Cor­byn plan to erase stu­dent debt ‘is just an am­bi­tion’

The Guardian - - NATIONAL - Pe­ter Walker

John McDon­nell has rowed back slightly on Jeremy Cor­byn’s pre-elec­tion sug­ges­tion that Labour could wipe out ex­ist­ing stu­dent debt, say­ing this was “an am­bi­tion” for the party in power but would not nec­es­sar­ily hap­pen.

In an in­ter­view with the New Mu­si­cal Ex­press shortly be­fore last month’s elec­tion, Cor­byn said Labour would “deal with” the debt of stu­dents who had al­ready taken out loans for tu­ition fees.

It did not seem fair that those who “had the his­tor­i­cal mis­for­tune to be at univer­sity” dur­ing the pe­riod of £9,000-plus an­nual tu­ition fees should be bur­dened with such debts, Cor­byn ar­gued. He said Labour would look at “ways that we could re­duce that, ame­lio­rate that, lengthen the pe­riod of pay­ing it off, or some other means of re­duc­ing that debt bur­den”.

But McDon­nell, the shadow chan­cel­lor, said that while Labour re­mained com­mit­ted to abol­ish­ing tu­ition fees, the debt wipe­out idea – which was not in the man­i­festo – would have to be closely looked at.

“What we’ll be do­ing is invit­ing peo­ple to come and ad­vise us: we’ll try and en­sure we use econ­o­mists as well as ed­u­ca­tors,” McDon­nell told BBC1’s An­drew Marr Show, say­ing en­act­ing the pledge would cost about £100bn. “The prob­lem that we’ve got is the sys­tem is im­plod­ing. Half of the stu­dent debt, we now know, is not go­ing to be paid back.”

Asked if the pol­icy would hap­pen, McDon­nell said: “We’ll look at what we can do. It’s a real am­bi­tion. What Jeremy said is we recog­nise young peo­ple are com­ing out of col­lege now with debts of £50,000. They can­not even think about buy­ing a house or get­ting on the prop­erty lad­der. So we’ve got to tackle that. But the is­sue is, the sys­tem’s got to be tack­led any­way, be­cause it’s fall­ing apart.”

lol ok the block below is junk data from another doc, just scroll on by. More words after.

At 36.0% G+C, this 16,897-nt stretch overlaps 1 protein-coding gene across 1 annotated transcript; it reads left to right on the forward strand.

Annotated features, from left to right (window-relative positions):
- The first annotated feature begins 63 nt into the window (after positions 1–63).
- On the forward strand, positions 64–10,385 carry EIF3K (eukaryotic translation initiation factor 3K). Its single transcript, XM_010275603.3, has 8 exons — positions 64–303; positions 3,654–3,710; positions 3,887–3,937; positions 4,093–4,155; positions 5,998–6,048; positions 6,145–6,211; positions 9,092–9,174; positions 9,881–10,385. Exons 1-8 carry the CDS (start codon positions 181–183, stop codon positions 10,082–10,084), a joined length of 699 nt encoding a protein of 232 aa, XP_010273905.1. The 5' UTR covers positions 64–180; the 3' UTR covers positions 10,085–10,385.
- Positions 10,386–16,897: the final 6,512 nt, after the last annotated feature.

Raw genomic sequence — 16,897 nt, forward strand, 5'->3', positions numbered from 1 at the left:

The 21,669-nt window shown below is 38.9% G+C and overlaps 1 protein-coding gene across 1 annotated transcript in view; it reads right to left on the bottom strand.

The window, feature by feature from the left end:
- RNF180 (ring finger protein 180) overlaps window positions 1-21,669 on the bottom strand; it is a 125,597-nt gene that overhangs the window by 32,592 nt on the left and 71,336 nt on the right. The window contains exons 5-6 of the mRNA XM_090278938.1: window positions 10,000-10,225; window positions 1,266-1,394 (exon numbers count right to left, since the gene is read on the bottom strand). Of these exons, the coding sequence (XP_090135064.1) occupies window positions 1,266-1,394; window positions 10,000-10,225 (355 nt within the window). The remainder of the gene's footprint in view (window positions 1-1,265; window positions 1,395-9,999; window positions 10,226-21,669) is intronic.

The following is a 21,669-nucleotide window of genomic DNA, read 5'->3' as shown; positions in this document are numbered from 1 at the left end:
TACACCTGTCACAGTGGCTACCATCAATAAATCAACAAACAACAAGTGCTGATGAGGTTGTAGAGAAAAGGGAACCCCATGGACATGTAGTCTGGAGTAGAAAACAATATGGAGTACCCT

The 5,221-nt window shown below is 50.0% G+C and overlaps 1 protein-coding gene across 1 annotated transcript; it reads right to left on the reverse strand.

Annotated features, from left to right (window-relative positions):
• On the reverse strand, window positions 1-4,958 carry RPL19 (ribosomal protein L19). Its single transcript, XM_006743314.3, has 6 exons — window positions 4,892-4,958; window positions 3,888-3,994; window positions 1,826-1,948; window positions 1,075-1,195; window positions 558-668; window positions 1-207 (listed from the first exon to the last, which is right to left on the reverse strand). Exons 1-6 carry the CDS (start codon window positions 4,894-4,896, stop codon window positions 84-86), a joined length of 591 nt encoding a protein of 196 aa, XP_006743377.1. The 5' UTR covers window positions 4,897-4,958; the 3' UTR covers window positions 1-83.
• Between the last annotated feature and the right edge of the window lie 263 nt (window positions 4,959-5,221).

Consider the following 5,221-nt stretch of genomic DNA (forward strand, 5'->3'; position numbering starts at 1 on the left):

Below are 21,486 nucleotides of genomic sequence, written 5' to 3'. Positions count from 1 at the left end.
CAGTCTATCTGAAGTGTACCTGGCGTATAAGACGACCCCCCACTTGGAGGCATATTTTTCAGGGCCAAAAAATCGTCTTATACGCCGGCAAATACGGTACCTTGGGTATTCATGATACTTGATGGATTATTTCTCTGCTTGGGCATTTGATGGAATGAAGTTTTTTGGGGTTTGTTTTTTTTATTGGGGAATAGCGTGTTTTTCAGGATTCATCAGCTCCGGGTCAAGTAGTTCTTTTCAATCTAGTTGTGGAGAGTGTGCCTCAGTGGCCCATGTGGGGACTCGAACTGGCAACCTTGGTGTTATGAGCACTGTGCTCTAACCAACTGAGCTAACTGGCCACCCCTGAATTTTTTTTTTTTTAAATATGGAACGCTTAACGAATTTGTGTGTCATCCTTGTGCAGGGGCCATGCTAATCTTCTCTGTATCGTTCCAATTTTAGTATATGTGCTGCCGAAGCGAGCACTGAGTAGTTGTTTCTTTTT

McDon­nell said Cor­byn’s pre-elec­tion in­ter­view “wasn’t a prom­ise”. He said: “We’re go­ing to try to. It’s a real am­bi­tion of ours. I don’t want to prom­ise some­thing we can’t de­liver, I want to be straight.

“Let us just be clear. What we said in our man­i­festo was we’ll scrap tu­ition fees. We will scrap tu­ition fees. If we can help deal with the debt we cer­tainly will. And be­cause the sys­tem is col­laps­ing, to be frank who­ever is in gov­ern­ment is go­ing to have to deal with this.”

De­bate over the scale of stu­dent debt has been height­ened by an anal­y­sis pub­lished this month which said stu­dents from the poor­est 40% of fam­i­lies en­ter­ing univer­sity in Eng­land for the first time this Septem­ber would emerge with an av­er­age debt of £57,000, while those from the rich­est 30% of house­holds would run up lower av­er­age bor­row­ings of £43,000. The In­sti­tute for Fis­cal Stud­ies said the abo­li­tion of the last main­te­nance grants in 2015 had dis­pro­por­tion­ately af­fected the poor­est.

Re­pay­ments on tu­ition fee loans be­gin when grad­u­ates earn more than £21,000, and they must re­pay 9% of their salary above this level. Af­ter 30 years, any out­stand­ing stu­dent debt is writ­ten off.

With the to­tal debt now above £100bn, it is es­ti­mated that many loans will never be re­paid.

John McDon­nell said the sys­tem of tu­ition fees was col­laps­ing, and that who­ever was in gov­ern­ment would have to deal with the prob­lem

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